ME: OK, let me give you a quote. This was asked of a president, "what would happen if Saddam were allowed to continue to build his terrible weapons. He would conclude that the international community has lost its will, and that he can go right on to build an arsenal of devastating destruction and some way, some day he will use it." That's not George Bush, that's Bill Clinton.

Phyllis Bennis: I think Clinton had a similar view to Bush, and I was against Clinton's moves towards war as much as I am against Bush's. This is not a partisan issue. The reality is we do not know what Iraq is or is not building. I support efforts to disarm Iraq of its weapons of mass destruction. It was not finished by UNSCOM, the earlier weapons inspectors agency. That agency was considerably undermined by the US when it turned the agency of arms inspections and disarmament into an arm of US intelligence agencies. But the fact remains that their work was not finished. At the time they left Iraq in December 1998, they said they had found and accounted for 90 to 95% of what they were looking for. That means the job is not done. For four years we heard from US governments, one after another, saying we want inspectors back in, that's the problem, and finally Iraq caved, they allowed the inspectors in. Then the US said it had changed its mind, that it wasn't going to accept yes for an answer. That's unacceptable. We need the inspectors to go back in, and we need to take seriously what they find, and not to use them as a pretext for a war.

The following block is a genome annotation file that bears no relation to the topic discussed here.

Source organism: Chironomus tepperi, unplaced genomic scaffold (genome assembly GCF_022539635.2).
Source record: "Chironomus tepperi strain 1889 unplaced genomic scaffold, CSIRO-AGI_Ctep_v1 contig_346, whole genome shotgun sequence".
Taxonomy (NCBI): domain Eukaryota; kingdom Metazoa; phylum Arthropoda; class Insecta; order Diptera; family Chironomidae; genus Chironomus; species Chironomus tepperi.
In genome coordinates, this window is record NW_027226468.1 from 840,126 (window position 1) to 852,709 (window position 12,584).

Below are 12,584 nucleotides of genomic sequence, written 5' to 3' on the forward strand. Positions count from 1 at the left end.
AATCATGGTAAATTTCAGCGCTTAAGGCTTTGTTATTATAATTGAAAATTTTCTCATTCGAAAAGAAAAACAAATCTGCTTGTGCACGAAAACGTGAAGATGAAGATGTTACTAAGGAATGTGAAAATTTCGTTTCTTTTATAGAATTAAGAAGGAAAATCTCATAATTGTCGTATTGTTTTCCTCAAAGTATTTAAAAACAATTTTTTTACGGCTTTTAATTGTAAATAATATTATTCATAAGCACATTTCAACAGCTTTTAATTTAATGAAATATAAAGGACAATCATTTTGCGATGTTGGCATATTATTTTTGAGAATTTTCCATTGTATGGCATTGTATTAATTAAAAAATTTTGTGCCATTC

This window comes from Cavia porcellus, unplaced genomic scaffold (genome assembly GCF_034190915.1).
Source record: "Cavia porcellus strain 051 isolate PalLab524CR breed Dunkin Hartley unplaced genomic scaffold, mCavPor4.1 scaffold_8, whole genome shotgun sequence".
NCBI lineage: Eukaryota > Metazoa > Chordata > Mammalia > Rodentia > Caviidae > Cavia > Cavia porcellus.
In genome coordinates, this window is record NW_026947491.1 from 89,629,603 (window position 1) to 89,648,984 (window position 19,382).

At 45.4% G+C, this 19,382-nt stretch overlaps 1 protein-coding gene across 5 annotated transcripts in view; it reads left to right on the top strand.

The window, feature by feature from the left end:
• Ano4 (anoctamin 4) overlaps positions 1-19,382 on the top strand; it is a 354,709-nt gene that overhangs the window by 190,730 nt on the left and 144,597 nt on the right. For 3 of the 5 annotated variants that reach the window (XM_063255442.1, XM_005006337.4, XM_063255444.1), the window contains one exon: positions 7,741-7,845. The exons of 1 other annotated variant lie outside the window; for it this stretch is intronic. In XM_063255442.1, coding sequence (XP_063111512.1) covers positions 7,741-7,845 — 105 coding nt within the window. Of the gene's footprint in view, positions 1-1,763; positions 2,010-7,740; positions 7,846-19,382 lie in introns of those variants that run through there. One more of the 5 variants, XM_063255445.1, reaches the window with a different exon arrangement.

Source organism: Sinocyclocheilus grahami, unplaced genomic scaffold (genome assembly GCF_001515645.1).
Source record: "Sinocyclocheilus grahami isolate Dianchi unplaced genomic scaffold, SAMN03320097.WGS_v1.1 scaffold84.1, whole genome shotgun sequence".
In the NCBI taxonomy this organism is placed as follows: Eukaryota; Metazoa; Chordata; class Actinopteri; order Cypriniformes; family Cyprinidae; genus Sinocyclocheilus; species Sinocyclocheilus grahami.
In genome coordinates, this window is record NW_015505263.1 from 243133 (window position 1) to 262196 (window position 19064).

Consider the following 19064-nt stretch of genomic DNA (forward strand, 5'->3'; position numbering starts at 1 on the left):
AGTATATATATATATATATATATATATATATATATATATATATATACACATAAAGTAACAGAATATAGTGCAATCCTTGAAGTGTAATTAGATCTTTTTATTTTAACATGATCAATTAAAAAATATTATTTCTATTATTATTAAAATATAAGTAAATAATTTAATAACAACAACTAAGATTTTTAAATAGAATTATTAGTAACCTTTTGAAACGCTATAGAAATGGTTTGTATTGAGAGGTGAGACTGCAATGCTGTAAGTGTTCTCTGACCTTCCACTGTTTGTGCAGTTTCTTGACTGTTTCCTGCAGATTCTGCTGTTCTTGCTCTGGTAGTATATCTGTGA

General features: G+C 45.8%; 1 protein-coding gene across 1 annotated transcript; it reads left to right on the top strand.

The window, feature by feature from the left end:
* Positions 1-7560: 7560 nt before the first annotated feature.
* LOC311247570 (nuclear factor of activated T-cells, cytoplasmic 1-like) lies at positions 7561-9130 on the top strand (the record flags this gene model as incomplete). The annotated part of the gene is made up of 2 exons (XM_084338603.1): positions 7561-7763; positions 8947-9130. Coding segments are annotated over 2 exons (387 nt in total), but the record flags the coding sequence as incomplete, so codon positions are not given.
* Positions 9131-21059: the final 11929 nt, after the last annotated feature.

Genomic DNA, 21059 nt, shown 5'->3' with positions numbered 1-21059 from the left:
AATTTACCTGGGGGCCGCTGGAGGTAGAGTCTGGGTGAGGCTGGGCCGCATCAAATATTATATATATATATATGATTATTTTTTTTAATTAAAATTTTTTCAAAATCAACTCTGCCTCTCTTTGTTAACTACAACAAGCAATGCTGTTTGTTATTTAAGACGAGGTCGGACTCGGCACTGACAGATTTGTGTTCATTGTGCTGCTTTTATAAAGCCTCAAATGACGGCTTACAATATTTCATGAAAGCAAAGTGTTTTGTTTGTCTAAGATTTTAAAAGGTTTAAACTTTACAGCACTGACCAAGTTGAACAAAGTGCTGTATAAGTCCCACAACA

ME: Let me ask you about the humanitarian argument. We know he does terrible things to his own people. Throughout the 90s there was a great cry from liberals and from the left and to get into the Balkans and stop ethnic cleansing. Now Saddam is a lot worse than Slobodan Milosevic. Why can't we use the humanitarian argument to go in?

Phyllis Bennis: Now when we talk about humanitarian concerns, we have to be very clear about what we are talking about. For a decade or more the Iraq regime systematically violated the civil and political rights of its population. The US response to that was to impose crippling economic sanctions that left in place those earlier violations. So what you have now is a population that has no freedom of speech, no right of assembly, no opposition parties, no free press, but now they are also starving and don't have enough water.

ME: But isn't that an argument for regime change? That's George Bush's line.

Phyllis Bennis: It is an argument for regime change by the people of Iraq. If we lifted the sanctions and allowed them to rebuild their middle class, their intellectual capacity, I have no doubt there would be regime change. In this country, regime change does not mean a people changing their government. It means assassination and forcible overthrow. It doesn't mean that that is acceptable under international law.